Medford Deputy Mayor Frank Czekay said the purpose of the legislation is for towns that “don’t have separate systems” like Medford has.
“We are perfectly fine in terms of the funding we have,” Czekay said. “There is no reason for us to institute any kind of stormwater utility to manage the stormwater. It is managed. It is fine. It is able to be absorbed through our general operating budget, which is where it should be.”
Shamong Mayor Michael Di Croce said Shamong also already has systems in place to treat stormwater that are funded through property taxes.
“We have no intentions on creating a new level of bureaucracy and hitting our residents with a new tax,” Di Croce said. “The township plans on passing Assemblyman Peters’ resolution and stands beside him in his fight to provide relief to our taxpayers.”
However, Evesham Township, which is part of Peters’ district, recently was the site of a free forum, sponsored by the New Jersey League of Conservation Voters (NJ LCV), which provides a statewide political voice for the environment, in conjunction with the Pinelands Preservation Alliance as part of an ongoing plan to educate the public about the human cost of stormwater to people’s health.
As this newspaper previously reported, Evesham Township Mayor Jaclyn Veasy, who attended the forum, told attendees that she had directed Evesham Township Manager Michael Barth to reach out to the school district and the fire department in her municipality to come up with ways their facilities can be retrofitted for better stormwater management.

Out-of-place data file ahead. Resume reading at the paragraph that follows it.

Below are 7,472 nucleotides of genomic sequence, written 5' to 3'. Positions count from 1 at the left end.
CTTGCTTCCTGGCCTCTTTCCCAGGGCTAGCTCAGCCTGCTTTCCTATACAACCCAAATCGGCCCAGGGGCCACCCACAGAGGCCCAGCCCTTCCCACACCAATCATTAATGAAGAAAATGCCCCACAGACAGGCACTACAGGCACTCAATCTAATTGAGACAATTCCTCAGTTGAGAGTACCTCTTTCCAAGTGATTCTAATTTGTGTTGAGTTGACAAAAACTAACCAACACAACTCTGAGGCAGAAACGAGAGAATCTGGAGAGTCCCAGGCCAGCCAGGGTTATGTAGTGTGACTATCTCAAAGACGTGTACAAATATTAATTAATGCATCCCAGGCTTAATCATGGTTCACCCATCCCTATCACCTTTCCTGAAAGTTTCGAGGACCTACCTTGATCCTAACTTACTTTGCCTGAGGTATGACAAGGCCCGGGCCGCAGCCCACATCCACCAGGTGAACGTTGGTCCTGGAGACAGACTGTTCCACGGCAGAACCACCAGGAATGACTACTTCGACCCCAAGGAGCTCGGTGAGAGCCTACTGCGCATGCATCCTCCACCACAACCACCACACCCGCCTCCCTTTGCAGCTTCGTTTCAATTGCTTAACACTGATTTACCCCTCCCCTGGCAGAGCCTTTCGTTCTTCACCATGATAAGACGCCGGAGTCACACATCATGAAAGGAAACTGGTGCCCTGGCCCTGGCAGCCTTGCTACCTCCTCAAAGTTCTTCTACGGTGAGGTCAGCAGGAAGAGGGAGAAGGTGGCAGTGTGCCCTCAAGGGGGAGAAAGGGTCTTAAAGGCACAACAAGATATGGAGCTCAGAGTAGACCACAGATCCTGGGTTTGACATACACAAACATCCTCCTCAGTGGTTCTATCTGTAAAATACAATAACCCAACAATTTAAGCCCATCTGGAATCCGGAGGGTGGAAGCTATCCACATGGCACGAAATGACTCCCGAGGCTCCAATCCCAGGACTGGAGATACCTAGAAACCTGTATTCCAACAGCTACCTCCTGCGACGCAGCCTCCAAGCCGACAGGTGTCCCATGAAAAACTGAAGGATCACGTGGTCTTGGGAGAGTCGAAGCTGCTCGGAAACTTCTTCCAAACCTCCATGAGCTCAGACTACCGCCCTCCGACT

She added that the municipality was in the process of building a rain garden at a township preschool to help with stormwater management. She noted that the township was also building a miniature golf course at Indian Springs that has been completely redesigned to provide fully functioning stormwater management.
“With what we are already doing in Evesham, it is really not on our radar right now to implement any type of tax,” she said when interviewed by this newspaper after the forum. “We want people to holistically add stormwater management, to do it from the ground up and to encourage them to use all the programs that we are implementing now. For our commercial businesses, the law encourages them to set up new landscaping or they would end up having to pay some kind of utility fee for stormwater. They are not required to do so now, although we do encourage it with all the new regulations for any new developments coming.”
NJ LCV Executive Director Ed Potosnak told forum attendees that stormwater “is the stuff that happens when we have rain events and water doesn’t have a chance to go through the ground as a natural filter,” and that it “enters waterways and doesn’t have a chance to get treated.” He claimed managing runoff was important because of the effects it can have on drinking water, beaches, rivers and swimming.
“We see it in flooding on our roadways and our basements,” he said. Reporter Mark Hatoff contributed to this story.